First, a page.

Temples made of sugar cubes, rag rugs out of old BYU T-shirts, & skirts of out of careworn missionary ties—that was the crafty Mormon life.
Caitlin worked on a tote made of gum wrappers for a contest she’d seen in Tween magazine, enlisting all her friends as chewers.
According to Leann, women were the homemakers because her dad didn’t see the value in anything he couldn’t eat, drink, wear, or watch.
Leann had a different flavor of the month when it came to the elders, though Kath would joke that they were all just different kinds of vanilla.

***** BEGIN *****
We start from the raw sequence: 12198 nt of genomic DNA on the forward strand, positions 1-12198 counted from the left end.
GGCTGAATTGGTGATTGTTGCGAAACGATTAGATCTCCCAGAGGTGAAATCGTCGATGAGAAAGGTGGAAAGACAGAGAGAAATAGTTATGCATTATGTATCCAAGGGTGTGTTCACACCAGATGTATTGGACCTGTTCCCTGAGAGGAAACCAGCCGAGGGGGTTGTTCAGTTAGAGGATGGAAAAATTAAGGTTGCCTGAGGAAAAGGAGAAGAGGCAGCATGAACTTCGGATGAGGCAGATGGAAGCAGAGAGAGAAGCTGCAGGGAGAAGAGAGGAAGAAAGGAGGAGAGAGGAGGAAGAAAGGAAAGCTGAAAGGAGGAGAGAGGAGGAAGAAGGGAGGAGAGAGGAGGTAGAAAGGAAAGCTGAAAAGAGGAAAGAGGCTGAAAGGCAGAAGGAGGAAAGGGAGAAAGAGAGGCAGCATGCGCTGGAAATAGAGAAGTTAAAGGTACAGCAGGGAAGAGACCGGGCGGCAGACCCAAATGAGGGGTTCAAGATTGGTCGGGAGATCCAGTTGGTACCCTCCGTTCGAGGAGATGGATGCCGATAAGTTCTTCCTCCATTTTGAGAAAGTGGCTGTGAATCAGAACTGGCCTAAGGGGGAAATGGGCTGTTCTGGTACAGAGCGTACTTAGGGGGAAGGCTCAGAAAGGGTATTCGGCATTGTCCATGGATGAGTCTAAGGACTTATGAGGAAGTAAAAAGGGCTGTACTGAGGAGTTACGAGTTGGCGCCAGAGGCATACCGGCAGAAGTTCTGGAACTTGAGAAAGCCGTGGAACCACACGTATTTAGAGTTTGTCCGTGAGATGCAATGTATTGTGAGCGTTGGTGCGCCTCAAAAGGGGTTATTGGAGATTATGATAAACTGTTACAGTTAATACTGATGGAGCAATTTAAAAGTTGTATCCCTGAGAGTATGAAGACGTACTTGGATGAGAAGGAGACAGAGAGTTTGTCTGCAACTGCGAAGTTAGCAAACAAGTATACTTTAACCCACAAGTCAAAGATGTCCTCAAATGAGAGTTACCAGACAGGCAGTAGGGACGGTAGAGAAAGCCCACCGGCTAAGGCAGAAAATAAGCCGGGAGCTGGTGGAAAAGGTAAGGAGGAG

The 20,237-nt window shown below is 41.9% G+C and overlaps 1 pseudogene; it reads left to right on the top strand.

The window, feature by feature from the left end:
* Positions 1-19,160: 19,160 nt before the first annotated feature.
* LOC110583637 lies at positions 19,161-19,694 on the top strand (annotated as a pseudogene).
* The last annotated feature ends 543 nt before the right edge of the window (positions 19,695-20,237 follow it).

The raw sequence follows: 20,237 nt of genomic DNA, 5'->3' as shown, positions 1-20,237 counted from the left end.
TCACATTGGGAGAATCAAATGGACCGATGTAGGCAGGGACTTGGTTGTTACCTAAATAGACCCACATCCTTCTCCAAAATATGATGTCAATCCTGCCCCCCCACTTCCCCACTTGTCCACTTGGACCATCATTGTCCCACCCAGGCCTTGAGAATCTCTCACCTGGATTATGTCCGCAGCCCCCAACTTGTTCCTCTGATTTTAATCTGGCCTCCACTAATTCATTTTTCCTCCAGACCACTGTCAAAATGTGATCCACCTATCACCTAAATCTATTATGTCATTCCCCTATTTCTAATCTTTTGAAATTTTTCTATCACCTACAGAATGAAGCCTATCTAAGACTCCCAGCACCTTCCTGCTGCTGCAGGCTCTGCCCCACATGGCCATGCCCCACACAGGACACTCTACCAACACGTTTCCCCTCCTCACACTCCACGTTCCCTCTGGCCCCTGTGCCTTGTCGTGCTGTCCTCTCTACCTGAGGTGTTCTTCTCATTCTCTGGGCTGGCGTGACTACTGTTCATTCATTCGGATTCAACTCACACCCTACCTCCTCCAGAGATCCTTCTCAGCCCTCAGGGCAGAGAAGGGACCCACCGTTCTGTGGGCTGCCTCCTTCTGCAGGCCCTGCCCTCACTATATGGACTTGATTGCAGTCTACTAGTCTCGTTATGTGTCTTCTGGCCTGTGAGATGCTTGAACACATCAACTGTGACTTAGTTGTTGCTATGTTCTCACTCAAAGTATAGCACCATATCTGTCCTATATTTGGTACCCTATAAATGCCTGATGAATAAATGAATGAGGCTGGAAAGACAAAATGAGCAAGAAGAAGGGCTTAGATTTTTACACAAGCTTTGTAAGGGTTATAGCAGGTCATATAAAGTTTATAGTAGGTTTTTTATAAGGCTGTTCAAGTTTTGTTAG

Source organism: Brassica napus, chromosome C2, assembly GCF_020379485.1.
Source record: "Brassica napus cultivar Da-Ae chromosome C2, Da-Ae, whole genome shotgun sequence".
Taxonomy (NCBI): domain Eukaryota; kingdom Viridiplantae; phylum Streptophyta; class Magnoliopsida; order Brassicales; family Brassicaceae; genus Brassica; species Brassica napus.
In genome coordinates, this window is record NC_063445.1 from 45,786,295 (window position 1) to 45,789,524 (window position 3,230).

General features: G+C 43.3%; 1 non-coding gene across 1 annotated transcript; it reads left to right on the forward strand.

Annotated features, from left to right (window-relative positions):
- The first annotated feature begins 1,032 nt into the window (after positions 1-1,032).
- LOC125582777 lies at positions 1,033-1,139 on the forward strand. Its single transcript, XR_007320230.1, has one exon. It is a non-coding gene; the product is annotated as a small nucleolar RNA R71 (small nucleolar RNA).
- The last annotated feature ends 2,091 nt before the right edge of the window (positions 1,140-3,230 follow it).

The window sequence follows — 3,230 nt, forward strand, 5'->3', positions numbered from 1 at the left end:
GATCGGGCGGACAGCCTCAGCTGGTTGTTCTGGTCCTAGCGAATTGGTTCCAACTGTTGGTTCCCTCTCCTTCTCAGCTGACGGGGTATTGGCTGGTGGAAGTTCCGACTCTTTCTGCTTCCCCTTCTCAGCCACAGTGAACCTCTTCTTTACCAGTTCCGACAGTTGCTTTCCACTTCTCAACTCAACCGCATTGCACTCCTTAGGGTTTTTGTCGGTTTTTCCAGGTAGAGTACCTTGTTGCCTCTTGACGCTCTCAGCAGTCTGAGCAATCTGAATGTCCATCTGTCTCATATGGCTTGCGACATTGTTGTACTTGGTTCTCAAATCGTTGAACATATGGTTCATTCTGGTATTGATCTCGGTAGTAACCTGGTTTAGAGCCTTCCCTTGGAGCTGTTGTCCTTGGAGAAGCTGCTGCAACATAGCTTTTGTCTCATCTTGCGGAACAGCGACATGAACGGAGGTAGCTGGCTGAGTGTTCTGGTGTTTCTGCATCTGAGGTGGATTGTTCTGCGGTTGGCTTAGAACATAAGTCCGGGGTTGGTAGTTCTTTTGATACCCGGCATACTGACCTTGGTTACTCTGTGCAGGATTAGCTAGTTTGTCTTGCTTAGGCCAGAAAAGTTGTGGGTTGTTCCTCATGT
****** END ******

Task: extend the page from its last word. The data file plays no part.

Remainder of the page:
Elder Roberts had had a promise in me, yet he had given me up, giving me away to another man to take to wife.
The Sweeneys were pizza & paper plates; we were haute cuisine on china. The more time I spent away from my family, the less like them I became.
The angel Moroni—a prophet who hadn’t made it to the highest level of heaven—stood with his bugle atop every temple, issuing a clarion call to the worthy masses.
Leann was like a grown-up version of Caitlin, even as I saw in my mother, what I feared I would become.